Republican and Democratic lawmakers alike are demanding to know why the Bush administration chose to release to Syria a terror suspect when several prosecutors and FBI agents had collected evidence for a possible criminal case.

The circumstances surrounding Nabil al-Marabh's (search) release, detailed in a recent Associated Press story, are "of deep concern and appear to be a departure from an aggressive, proactive approach to the war on terrorism," Senate Finance Committee Chairman Charles Grassley, R-Iowa, wrote Tuesday in a letter to Attorney General John Ashcroft (search).

"Al-Marabh was at one time No. 27 on the Federal Bureau of Investigations (FBI) list of Most Wanted Terrorists," wrote Grassley, who leads the committee that controls federal spending and also is a member of the Judiciary Committee that oversees the Justice Department. "He appears to have links to a number of terrorists and suspected terrorists in several U.S. cities."

The Iowa Republican repeatedly cited the AP story and demanded that Ashcroft answer 19 questions about al-Marabh's case, including why the Justice Department didn't prosecute the man they had in custody for nearly two years either in a military tribunal or through a secret court proceeding that could protect intelligence information.

Grassley also asked Justice to detail what has happened to other terror suspects that appeared on the same post-Sept. 11 terrorism list as al-Marabh.

Aides to Senate Judiciary Committee chairman Orrin Hatch (search), R-Utah, have also made some preliminary inquiries into the case.

One of Ashcroft's top deputies, Chris Wray, recently told Congress that he was concerned some terror suspects rounded up after Sept. 11, 2001, were now being deported because prosecutors were having a hard time making terrorism cases or couldn't expose sensitive intelligence information during court proceedings.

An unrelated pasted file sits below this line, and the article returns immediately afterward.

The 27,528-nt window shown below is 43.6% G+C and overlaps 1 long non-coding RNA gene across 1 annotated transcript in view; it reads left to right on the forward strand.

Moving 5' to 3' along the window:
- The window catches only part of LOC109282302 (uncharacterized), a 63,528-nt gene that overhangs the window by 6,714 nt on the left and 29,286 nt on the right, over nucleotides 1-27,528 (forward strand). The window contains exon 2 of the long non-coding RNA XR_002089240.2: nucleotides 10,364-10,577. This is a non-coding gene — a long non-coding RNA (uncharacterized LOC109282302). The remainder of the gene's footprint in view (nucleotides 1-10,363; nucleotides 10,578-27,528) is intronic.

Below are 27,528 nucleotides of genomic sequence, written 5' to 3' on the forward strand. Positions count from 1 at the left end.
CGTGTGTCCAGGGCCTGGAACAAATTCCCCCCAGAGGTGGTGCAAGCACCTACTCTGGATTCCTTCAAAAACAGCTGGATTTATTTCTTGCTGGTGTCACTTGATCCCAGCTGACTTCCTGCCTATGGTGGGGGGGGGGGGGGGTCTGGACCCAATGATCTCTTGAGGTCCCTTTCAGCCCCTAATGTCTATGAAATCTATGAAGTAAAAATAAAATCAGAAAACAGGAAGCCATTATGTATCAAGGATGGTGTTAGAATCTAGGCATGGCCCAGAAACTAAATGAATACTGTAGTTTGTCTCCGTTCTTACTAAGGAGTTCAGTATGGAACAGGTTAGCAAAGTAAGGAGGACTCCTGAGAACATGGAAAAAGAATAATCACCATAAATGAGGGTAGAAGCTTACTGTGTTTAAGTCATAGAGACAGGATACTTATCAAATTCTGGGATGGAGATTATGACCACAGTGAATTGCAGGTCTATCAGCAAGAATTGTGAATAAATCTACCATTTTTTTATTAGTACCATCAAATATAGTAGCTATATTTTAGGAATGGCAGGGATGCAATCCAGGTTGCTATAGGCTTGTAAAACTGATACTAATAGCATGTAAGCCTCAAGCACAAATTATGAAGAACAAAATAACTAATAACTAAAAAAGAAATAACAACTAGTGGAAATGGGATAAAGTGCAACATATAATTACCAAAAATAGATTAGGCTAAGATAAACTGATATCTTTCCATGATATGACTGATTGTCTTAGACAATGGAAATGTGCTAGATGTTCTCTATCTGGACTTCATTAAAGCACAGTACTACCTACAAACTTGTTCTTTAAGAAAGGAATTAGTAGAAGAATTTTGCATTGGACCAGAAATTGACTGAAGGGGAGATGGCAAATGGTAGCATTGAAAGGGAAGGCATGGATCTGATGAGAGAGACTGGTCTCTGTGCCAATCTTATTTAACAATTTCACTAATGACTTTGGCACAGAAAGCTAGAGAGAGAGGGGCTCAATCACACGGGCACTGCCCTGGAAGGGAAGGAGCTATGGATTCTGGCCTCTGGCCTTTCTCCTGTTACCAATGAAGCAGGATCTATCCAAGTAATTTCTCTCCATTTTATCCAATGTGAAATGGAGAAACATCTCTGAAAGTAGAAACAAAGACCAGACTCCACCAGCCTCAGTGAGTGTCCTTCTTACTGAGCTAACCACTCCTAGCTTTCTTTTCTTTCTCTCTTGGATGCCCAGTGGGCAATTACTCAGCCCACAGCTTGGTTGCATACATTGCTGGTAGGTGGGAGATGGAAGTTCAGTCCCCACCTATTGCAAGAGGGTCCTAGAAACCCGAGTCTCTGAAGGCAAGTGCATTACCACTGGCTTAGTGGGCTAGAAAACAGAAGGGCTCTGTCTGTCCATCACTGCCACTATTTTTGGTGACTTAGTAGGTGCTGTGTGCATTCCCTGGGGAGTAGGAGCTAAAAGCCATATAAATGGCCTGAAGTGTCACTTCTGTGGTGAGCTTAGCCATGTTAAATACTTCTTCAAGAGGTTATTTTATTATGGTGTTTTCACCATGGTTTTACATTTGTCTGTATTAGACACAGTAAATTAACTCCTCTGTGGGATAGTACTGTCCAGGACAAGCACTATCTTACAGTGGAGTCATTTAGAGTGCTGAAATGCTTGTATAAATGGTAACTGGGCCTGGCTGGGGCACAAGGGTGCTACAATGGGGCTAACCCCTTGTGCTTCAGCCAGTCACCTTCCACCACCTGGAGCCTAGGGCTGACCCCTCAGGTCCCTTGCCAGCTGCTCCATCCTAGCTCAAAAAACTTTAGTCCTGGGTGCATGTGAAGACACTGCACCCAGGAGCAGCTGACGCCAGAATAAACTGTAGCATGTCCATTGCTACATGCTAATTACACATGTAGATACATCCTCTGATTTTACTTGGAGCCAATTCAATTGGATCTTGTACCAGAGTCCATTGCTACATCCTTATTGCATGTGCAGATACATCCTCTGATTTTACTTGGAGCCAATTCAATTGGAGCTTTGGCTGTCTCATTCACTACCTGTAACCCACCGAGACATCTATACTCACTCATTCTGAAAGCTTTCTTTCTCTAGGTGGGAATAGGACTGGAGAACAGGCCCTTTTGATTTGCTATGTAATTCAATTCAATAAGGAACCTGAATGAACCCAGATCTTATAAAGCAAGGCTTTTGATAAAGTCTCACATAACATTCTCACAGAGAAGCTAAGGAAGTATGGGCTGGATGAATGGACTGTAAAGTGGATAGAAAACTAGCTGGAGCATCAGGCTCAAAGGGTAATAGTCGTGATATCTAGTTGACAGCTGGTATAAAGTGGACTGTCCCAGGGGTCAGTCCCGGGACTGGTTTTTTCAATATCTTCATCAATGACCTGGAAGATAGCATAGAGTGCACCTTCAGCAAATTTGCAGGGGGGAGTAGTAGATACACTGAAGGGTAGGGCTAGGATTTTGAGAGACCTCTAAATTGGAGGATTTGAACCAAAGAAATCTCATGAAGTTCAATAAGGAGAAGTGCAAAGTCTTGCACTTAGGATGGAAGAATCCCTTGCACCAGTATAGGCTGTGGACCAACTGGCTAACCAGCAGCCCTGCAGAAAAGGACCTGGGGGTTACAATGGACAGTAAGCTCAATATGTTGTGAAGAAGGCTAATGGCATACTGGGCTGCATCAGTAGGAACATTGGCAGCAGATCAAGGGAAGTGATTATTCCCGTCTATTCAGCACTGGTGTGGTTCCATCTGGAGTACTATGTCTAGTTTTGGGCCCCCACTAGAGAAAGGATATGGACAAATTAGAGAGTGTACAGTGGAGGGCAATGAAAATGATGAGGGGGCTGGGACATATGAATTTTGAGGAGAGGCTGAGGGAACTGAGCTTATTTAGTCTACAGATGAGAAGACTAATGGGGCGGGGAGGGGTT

Justice officials told AP that despite concerns about al-Marabh's possible ties to terrorism, deportation was "determined to be the best option available under the law to protect our national security," including intelligence sources and methods.

Separately, Sen. Patrick Leahy (search), the top Democrat on the Judiciary Committee, also has asked Ashcroft to answer questions about issues raised in the AP story but has yet to receive answers.

"The odd handling of this case raises questions that deserve answers from the Justice Department," Leahy, of Vermont, said Tuesday. "Why was a suspected terrorist returned to a country that sponsors terrorism? We need to know that the safety of the American people and our strategic goals in countering terrorism are paramount factors when decisions like this are made."

Sen. Charles Schumer (search), D-N.Y., another Judiciary Committee member, said Tuesday the Justice Department's explanation that al-Marabh's deportation was the best option does not make sense. "It seems that pursuing a military tribunal, a classified criminal trial or continued immigration proceedings would have made more sense than merely deporting a suspected terrorist."

AP reported June 2 that the Bush administration earlier this year set al-Marabh free to Syria, a country regarded as a state sponsor of terrorism, even though prosecutors in several cities sought to bring criminal cases against him and judges openly expressed concerns about al-Marabh's possible terrorist ties.

The U.S. attorney in Chicago at one point even drafted an indictment against al-Marabh and interviewed a jailhouse informant who alleged al-Marabh admitted he had been plotting to blow up a gas truck inside a New York City tunnel, according to documents reviewed by AP.

FBI and Customs agents gathered evidence al-Marabh had trained in Afghanistan's militant camps, sent money to a roommate convicted in a foiled plot to bomb a hotel and was tied to overseas financial transactions that raised red flags even before Sept. 11.

Al-Marabh "intended to martyr himself in an attack against the United States," an FBI agent wrote in a December 2002 report. A footnote in al-Marabh's deportation ruling last year added, "The FBI has been unable to rule out the possibility that al-Marabh has engaged in terrorist activity or will do so if he is not removed from the United States."